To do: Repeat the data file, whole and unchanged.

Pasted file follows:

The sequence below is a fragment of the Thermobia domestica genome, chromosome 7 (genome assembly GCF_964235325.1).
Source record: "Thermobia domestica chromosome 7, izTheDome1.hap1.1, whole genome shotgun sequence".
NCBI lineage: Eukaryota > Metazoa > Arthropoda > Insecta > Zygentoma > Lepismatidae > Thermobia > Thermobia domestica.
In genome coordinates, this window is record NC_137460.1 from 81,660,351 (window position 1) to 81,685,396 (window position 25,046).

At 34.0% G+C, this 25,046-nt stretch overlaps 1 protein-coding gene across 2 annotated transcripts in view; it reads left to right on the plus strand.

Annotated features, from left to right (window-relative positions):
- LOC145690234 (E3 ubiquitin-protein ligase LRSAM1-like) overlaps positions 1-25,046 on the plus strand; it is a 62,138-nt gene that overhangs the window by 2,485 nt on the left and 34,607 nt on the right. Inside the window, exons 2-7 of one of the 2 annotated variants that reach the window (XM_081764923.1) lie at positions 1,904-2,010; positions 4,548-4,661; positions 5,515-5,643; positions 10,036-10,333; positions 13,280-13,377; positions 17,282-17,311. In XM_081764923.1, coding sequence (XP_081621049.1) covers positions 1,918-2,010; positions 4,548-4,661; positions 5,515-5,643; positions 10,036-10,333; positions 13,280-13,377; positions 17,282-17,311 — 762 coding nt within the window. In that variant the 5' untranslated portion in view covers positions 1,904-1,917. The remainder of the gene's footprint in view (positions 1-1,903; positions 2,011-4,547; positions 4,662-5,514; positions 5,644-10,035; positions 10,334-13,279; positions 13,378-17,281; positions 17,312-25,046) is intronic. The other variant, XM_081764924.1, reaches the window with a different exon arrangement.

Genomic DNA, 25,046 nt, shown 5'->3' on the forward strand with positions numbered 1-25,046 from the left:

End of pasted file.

The sequence below is a fragment of the Thermobia domestica genome, chromosome 7 (genome assembly GCF_964235325.1).
Source record: "Thermobia domestica chromosome 7, izTheDome1.hap1.1, whole genome shotgun sequence".
NCBI lineage: Eukaryota > Metazoa > Arthropoda > Insecta > Zygentoma > Lepismatidae > Thermobia > Thermobia domestica.
In genome coordinates, this window is record NC_137460.1 from 81,660,351 (window position 1) to 81,685,396 (window position 25,046).

At 34.0% G+C, this 25,046-nt stretch overlaps 1 protein-coding gene across 2 annotated transcripts in view; it reads left to right on the plus strand.

Annotated features, from left to right (window-relative positions):
- LOC145690234 (E3 ubiquitin-protein ligase LRSAM1-like) overlaps positions 1-25,046 on the plus strand; it is a 62,138-nt gene that overhangs the window by 2,485 nt on the left and 34,607 nt on the right. Inside the window, exons 2-7 of one of the 2 annotated variants that reach the window (XM_081764923.1) lie at positions 1,904-2,010; positions 4,548-4,661; positions 5,515-5,643; positions 10,036-10,333; positions 13,280-13,377; positions 17,282-17,311. In XM_081764923.1, coding sequence (XP_081621049.1) covers positions 1,918-2,010; positions 4,548-4,661; positions 5,515-5,643; positions 10,036-10,333; positions 13,280-13,377; positions 17,282-17,311 — 762 coding nt within the window. In that variant the 5' untranslated portion in view covers positions 1,904-1,917. The remainder of the gene's footprint in view (positions 1-1,903; positions 2,011-4,547; positions 4,662-5,514; positions 5,644-10,035; positions 10,334-13,279; positions 13,378-17,281; positions 17,312-25,046) is intronic. The other variant, XM_081764924.1, reaches the window with a different exon arrangement.

Genomic DNA, 25,046 nt, shown 5'->3' on the forward strand with positions numbered 1-25,046 from the left: